Thursday, December 15, 2011

Throw the Bums Out

An American citizen in its native habitat, the real world.

In my post, The Long Goodbye, I spoke with a growing sense of despair, one that's understandable given the self-inflicted cataclysm our Dear Leaders are steering us towards. But then I read this in the WaPo:
The American electorate is primed to throw out record numbers of incumbents in the 2012 election, according to new polling from the Pew Research Center.
Everywhere you look in the numbers, which were released this morning, you see political land mines for incumbents.
Sixty seven percent say they want to see most Members of Congress voted out in 2012, the highest that number has ever been in Pew polling. And, while people are more favorably inclined to see their own Member re-elected, (50 percent yes/33 percent no) those numbers still match historic lows.
Among political independents, the numbers are even more grim. Just 15 percent of independents want to see most members re-elected in 2012; only 37 percent want to see their own incumbent win a new term next year while 43 percent would like to see their own Member lose.
Most of the time I've spent paying attention to politics, the numbers in these polls were always rendered irrelevant by the "except their own representative, which they highly support." This is might really be different. So how do we make it so?
  • Stop giving money except to newcomers you've vetted and feel truly enthusiastic about. Elizabeth Warren, Darcy Burner, or Tammy Duckworth come to mind. The rest, even an incumbent you like, the hell with them.
  • Call, email, or snail-mail your representatives on every level, even state, city, and county, and remind them constantly of your views on the issues and that the jig is up. You'll vote against them and campaign relentlessly to usher them out of office. And NO MONEY unless you see them working for the welfare of all the people. A whiff of bankster love, and it's over.
  • Pick some way of being active in politics. Go to town meetings and help whip up support for your issues. And your activism should be local and issue-specific, but if you're pissed at Ron Wyden for blowing up the Democratic Party advantage on Medicare -- while endangering seniors who've paid all their lives for health security in their so-called Golden Years -- then be unrelenting in your contacts with his office. Find ways to make them hear (representatives in Congress make it difficult to get email from non-constituents). Make their ears ring!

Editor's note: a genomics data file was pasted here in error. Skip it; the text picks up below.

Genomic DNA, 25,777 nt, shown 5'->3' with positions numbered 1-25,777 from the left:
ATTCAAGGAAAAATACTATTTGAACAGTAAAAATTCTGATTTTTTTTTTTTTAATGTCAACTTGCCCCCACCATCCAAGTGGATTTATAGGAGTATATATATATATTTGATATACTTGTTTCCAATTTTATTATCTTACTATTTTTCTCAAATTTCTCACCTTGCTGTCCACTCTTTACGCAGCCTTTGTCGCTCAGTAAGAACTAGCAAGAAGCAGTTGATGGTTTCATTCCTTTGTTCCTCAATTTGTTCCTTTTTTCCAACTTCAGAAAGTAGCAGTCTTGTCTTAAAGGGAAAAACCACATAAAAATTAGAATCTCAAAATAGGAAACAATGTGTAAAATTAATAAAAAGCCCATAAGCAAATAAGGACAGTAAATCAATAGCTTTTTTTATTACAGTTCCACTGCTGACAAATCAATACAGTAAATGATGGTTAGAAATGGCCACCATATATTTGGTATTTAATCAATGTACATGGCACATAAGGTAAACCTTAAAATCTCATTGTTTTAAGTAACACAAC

• If you don't like them, vote them out. The idea that protecting the Democrats because they're marginally better may be self-defeating. What if both sides of the aisle believed that the exit door was one false move away? Republicans and Democrats alike would start to think, "Can't we all get along?"
  • Boycott corrupt businesses. Leave the big banks for local ones and credit unions. Let's not leave them on Move Your Money Day. Let's leave them for good. And don't shop Walmart or any other big player that fights unions. Unions may be the way to bring back the middle class. That's a no-brainer. Oh, and if an airline screws its unions, avoid flying on that carrier. Contact your favorite airline and tell it that destroying unions through Chapter 11 bankruptcy is a surefire way to lose your business for good.
  • Support bloggers who rally citizens to the cause.
  • Big must: Fight all attempts to curtail the freedoms we have on the Internet. Don't fall for the hooey that they're only trying to protect their copyrights. They want to control all content. That's their game. Stopping piracy is just a bonus.
  • Be a protester, be Person of the Year, every year. If you don't like something, go disobey civilly.
You get the message. To be truly non-partisan while remaining effective might just mean that we've got to throw our own bums out, regardless of party affiliation. It'll scare some sense into them!

Leave me alone, I'm occupied!

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